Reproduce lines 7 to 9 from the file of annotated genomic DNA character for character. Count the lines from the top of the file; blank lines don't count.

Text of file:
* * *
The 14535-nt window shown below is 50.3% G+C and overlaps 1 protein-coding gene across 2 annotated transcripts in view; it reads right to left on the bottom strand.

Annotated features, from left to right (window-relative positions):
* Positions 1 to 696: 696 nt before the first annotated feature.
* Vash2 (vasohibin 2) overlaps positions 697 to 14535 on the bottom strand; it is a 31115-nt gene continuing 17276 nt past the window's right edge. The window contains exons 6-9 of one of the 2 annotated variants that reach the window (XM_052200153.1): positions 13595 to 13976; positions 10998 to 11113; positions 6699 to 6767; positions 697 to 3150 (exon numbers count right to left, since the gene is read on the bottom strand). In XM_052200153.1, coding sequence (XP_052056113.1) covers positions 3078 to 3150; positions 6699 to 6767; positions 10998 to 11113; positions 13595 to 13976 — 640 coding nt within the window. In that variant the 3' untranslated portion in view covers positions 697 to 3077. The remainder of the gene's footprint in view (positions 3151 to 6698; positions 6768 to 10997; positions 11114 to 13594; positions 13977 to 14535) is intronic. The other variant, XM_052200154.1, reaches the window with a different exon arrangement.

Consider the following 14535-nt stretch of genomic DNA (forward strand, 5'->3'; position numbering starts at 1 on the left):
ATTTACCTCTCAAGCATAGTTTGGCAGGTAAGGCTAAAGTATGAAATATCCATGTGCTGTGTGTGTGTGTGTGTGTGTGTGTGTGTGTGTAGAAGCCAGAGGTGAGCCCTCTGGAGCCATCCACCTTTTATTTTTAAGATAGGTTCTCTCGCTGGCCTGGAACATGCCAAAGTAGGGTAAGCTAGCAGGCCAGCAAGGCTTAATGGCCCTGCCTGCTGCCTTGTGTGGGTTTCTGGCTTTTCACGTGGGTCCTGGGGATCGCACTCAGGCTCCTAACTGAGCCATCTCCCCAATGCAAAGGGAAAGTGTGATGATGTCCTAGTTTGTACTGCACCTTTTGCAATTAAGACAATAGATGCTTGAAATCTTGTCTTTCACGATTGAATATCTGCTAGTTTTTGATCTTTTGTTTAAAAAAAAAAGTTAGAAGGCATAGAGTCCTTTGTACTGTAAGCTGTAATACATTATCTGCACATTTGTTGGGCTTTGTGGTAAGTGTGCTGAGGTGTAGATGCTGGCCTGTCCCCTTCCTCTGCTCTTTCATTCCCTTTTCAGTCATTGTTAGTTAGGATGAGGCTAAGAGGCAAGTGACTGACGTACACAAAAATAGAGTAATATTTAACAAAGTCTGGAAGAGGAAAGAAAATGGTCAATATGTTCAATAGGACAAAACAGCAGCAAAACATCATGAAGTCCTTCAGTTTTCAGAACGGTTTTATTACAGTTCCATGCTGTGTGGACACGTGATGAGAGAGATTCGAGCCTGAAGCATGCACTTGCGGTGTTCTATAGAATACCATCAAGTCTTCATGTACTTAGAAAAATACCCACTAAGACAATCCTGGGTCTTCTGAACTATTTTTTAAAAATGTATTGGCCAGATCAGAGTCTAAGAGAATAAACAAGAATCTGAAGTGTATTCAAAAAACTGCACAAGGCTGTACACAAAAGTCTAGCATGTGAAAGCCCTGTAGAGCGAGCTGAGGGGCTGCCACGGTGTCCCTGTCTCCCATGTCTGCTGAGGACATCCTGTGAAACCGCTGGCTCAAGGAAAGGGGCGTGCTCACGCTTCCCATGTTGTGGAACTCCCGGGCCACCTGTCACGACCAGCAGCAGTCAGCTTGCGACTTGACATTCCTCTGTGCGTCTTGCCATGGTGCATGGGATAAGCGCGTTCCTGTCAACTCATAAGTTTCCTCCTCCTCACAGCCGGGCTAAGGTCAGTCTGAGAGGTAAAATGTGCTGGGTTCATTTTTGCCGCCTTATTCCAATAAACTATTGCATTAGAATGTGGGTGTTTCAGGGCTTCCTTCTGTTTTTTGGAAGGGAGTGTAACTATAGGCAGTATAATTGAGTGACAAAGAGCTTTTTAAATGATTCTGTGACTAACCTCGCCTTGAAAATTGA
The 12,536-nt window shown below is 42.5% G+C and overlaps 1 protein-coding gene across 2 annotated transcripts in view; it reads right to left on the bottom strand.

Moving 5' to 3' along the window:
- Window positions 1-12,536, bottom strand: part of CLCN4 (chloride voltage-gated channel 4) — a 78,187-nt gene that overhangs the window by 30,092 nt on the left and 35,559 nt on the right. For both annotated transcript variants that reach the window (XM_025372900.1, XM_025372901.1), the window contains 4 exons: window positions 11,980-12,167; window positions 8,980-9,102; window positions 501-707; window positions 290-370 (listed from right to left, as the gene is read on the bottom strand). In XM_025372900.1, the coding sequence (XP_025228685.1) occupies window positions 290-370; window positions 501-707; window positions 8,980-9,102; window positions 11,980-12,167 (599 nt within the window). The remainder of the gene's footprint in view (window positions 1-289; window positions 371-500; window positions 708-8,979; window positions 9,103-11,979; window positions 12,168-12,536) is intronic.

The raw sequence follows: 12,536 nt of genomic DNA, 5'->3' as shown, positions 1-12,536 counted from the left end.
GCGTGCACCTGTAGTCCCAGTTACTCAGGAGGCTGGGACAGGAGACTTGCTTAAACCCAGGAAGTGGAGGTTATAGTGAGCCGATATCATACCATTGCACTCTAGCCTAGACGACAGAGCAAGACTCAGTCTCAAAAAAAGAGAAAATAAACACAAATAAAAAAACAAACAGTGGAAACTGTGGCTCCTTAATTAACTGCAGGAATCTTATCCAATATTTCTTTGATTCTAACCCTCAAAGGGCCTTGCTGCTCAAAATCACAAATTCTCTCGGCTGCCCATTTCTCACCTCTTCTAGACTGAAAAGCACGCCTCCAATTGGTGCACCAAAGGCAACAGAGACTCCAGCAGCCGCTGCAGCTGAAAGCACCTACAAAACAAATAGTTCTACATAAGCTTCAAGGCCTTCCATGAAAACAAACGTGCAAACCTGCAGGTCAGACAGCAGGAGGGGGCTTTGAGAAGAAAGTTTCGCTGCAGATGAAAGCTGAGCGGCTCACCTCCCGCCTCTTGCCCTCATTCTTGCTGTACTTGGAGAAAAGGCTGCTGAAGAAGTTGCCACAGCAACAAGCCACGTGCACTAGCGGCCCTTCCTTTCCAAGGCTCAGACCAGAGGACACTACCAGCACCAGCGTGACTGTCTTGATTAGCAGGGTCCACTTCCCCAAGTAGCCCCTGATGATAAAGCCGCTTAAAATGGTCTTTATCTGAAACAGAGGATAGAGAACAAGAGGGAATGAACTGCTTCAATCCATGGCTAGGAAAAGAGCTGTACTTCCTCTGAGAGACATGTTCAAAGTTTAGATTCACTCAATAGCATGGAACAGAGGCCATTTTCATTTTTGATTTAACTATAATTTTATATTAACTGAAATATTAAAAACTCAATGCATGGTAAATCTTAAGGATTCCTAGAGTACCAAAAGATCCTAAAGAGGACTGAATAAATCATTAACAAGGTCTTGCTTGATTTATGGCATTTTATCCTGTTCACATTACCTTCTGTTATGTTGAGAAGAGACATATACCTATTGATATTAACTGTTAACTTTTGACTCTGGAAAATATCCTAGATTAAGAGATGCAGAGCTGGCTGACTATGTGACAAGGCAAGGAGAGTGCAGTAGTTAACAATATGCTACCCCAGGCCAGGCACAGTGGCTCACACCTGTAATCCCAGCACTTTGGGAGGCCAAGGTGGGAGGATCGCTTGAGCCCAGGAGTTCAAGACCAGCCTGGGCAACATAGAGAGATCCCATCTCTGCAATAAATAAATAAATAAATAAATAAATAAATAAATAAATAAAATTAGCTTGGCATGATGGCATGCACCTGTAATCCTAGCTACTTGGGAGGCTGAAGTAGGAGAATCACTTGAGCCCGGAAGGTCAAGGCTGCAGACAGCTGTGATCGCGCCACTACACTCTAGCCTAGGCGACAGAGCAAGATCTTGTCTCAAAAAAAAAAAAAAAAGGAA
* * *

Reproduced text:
The 12,536-nt window shown below is 42.5% G+C and overlaps 1 protein-coding gene across 2 annotated transcripts in view; it reads right to left on the bottom strand.

Moving 5' to 3' along the window:
- Window positions 1-12,536, bottom strand: part of CLCN4 (chloride voltage-gated channel 4) — a 78,187-nt gene that overhangs the window by 30,092 nt on the left and 35,559 nt on the right. For both annotated transcript variants that reach the window (XM_025372900.1, XM_025372901.1), the window contains 4 exons: window positions 11,980-12,167; window positions 8,980-9,102; window positions 501-707; window positions 290-370 (listed from right to left, as the gene is read on the bottom strand). In XM_025372900.1, the coding sequence (XP_025228685.1) occupies window positions 290-370; window positions 501-707; window positions 8,980-9,102; window positions 11,980-12,167 (599 nt within the window). The remainder of the gene's footprint in view (window positions 1-289; window positions 371-500; window positions 708-8,979; window positions 9,103-11,979; window positions 12,168-12,536) is intronic.